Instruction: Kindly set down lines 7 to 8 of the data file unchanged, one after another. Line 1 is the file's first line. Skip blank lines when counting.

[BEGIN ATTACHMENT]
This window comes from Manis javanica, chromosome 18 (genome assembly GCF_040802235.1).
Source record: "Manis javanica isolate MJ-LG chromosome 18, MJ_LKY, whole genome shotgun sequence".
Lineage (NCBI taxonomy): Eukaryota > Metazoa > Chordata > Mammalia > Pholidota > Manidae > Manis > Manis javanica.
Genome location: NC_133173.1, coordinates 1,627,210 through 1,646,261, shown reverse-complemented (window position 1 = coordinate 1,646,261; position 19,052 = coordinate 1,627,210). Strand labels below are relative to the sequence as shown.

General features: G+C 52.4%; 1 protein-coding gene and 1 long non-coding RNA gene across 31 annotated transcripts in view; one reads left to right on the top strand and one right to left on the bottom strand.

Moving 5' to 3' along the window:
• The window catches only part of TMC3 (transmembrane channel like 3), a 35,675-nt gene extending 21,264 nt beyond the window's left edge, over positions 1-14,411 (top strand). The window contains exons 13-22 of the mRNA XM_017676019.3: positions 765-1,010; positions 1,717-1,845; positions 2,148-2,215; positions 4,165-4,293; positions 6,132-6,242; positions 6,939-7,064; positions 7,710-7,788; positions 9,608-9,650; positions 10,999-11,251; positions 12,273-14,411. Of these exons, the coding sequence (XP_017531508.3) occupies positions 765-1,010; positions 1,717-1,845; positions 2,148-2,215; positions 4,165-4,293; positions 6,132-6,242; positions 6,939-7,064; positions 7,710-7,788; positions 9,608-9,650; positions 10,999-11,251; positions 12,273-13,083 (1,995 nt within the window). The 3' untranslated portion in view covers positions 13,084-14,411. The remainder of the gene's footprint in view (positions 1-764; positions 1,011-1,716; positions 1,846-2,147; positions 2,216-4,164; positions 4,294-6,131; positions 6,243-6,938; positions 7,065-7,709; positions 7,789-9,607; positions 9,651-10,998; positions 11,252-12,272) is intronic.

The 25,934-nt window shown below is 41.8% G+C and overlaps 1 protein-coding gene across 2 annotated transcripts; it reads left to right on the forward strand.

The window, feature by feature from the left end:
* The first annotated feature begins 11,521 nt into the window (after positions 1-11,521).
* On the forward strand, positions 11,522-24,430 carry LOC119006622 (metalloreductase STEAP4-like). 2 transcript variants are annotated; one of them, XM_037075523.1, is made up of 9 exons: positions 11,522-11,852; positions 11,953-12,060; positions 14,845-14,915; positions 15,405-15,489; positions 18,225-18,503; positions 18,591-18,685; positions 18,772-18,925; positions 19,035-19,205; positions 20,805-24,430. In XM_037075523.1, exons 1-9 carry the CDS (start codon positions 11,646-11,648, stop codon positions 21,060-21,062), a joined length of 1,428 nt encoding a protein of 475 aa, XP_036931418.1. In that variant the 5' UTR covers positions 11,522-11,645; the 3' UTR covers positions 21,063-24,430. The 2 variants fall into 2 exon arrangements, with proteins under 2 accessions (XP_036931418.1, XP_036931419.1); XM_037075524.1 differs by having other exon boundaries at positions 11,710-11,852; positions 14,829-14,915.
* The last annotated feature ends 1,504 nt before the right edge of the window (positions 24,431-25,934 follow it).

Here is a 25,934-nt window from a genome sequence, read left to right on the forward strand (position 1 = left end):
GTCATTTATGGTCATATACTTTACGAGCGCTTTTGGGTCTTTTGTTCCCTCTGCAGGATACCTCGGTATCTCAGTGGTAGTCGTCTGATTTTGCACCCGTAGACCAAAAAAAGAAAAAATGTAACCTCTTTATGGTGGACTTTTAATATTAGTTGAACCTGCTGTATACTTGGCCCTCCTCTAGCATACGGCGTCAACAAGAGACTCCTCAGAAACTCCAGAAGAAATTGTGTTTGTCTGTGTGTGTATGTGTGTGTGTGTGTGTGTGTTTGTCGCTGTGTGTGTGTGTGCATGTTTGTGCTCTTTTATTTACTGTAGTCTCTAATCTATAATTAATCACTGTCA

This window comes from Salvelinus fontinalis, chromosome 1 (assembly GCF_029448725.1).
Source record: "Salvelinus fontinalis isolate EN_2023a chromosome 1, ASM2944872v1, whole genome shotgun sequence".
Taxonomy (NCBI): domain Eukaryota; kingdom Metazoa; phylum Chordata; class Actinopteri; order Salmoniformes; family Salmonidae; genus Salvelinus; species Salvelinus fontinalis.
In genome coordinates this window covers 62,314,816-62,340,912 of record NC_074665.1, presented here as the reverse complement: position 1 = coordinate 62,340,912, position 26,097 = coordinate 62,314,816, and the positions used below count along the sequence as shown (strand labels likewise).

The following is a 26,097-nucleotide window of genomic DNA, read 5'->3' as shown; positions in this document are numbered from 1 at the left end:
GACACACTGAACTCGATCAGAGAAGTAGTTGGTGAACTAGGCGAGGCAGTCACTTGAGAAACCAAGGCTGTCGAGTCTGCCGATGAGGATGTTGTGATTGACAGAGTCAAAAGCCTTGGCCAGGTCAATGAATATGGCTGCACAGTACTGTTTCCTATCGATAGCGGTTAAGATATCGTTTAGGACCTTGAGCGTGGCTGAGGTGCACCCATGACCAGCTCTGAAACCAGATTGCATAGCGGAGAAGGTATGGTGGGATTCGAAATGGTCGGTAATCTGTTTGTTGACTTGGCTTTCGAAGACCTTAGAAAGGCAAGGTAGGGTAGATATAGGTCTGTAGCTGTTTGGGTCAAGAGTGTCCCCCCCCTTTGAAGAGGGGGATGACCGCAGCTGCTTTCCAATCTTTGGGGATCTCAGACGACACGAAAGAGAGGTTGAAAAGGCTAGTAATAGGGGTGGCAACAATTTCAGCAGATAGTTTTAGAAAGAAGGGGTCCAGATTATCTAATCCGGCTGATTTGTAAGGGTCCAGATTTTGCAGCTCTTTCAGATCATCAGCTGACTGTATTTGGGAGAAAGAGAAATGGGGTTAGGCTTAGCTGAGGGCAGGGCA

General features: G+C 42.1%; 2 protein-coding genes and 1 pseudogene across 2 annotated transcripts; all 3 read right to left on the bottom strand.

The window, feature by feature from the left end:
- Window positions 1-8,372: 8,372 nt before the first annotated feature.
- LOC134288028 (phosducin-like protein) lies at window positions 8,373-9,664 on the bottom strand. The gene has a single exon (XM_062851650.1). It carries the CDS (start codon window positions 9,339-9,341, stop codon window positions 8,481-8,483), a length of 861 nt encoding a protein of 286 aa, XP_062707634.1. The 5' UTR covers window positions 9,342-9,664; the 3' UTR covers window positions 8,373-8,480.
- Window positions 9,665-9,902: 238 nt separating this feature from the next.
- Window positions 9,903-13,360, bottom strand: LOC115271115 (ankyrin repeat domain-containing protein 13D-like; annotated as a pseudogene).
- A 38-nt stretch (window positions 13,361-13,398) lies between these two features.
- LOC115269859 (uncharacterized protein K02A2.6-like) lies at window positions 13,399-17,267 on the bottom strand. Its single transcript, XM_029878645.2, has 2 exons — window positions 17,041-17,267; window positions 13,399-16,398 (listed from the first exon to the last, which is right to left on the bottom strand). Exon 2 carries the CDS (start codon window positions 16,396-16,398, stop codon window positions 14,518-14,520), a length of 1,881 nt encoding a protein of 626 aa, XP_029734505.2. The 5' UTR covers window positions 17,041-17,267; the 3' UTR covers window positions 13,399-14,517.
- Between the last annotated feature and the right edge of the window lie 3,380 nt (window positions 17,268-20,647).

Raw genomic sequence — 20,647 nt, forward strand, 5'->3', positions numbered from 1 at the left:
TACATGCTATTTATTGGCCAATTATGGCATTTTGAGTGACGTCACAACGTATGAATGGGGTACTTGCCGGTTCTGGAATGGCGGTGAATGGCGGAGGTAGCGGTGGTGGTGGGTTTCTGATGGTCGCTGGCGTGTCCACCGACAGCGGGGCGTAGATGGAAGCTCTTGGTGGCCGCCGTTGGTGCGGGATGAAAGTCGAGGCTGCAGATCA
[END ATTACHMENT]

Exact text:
• The window catches only part of TMC3 (transmembrane channel like 3), a 35,675-nt gene extending 21,264 nt beyond the window's left edge, over positions 1-14,411 (top strand). The window contains exons 13-22 of the mRNA XM_017676019.3: positions 765-1,010; positions 1,717-1,845; positions 2,148-2,215; positions 4,165-4,293; positions 6,132-6,242; positions 6,939-7,064; positions 7,710-7,788; positions 9,608-9,650; positions 10,999-11,251; positions 12,273-14,411. Of these exons, the coding sequence (XP_017531508.3) occupies positions 765-1,010; positions 1,717-1,845; positions 2,148-2,215; positions 4,165-4,293; positions 6,132-6,242; positions 6,939-7,064; positions 7,710-7,788; positions 9,608-9,650; positions 10,999-11,251; positions 12,273-13,083 (1,995 nt within the window). The 3' untranslated portion in view covers positions 13,084-14,411. The remainder of the gene's footprint in view (positions 1-764; positions 1,011-1,716; positions 1,846-2,147; positions 2,216-4,164; positions 4,294-6,131; positions 6,243-6,938; positions 7,065-7,709; positions 7,789-9,607; positions 9,651-10,998; positions 11,252-12,272) is intronic.

The 25,934-nt window shown below is 41.8% G+C and overlaps 1 protein-coding gene across 2 annotated transcripts; it reads left to right on the forward strand.